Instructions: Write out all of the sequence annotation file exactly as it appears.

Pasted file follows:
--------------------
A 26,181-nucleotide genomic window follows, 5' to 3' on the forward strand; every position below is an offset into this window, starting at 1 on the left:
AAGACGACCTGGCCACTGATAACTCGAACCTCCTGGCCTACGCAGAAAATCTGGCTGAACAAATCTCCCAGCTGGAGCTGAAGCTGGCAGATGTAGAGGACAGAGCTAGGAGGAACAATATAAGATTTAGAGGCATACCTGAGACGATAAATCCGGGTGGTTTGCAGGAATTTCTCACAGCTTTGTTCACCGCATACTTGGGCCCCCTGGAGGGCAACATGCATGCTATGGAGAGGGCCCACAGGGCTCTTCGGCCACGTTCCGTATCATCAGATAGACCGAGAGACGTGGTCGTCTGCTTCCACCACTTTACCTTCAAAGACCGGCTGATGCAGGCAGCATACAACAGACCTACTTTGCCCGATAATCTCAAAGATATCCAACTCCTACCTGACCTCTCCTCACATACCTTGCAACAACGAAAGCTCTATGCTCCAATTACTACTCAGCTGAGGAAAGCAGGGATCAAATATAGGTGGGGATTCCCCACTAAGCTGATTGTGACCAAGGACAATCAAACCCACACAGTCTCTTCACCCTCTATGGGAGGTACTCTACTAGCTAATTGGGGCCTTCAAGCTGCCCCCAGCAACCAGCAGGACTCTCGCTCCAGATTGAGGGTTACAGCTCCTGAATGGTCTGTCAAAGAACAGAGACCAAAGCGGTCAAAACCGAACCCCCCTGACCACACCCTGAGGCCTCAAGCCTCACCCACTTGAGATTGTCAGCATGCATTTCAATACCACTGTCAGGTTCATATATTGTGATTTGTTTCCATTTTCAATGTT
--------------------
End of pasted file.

A 26,181-nucleotide genomic window follows, 5' to 3' on the forward strand; every position below is an offset into this window, starting at 1 on the left:
AAGACGACCTGGCCACTGATAACTCGAACCTCCTGGCCTACGCAGAAAATCTGGCTGAACAAATCTCCCAGCTGGAGCTGAAGCTGGCAGATGTAGAGGACAGAGCTAGGAGGAACAATATAAGATTTAGAGGCATACCTGAGACGATAAATCCGGGTGGTTTGCAGGAATTTCTCACAGCTTTGTTCACCGCATACTTGGGCCCCCTGGAGGGCAACATGCATGCTATGGAGAGGGCCCACAGGGCTCTTCGGCCACGTTCCGTATCATCAGATAGACCGAGAGACGTGGTCGTCTGCTTCCACCACTTTACCTTCAAAGACCGGCTGATGCAGGCAGCATACAACAGACCTACTTTGCCCGATAATCTCAAAGATATCCAACTCCTACCTGACCTCTCCTCACATACCTTGCAACAACGAAAGCTCTATGCTCCAATTACTACTCAGCTGAGGAAAGCAGGGATCAAATATAGGTGGGGATTCCCCACTAAGCTGATTGTGACCAAGGACAATCAAACCCACACAGTCTCTTCACCCTCTATGGGAGGTACTCTACTAGCTAATTGGGGCCTTCAAGCTGCCCCCAGCAACCAGCAGGACTCTCGCTCCAGATTGAGGGTTACAGCTCCTGAATGGTCTGTCAAAGAACAGAGACCAAAGCGGTCAAAACCGAACCCCCCTGACCACACCCTGAGGCCTCAAGCCTCACCCACTTGAGATTGTCAGCATGCATTTCAATACCACTGTCAGGTTCATATATTGTGATTTGTTTCCATTTTCAATGTT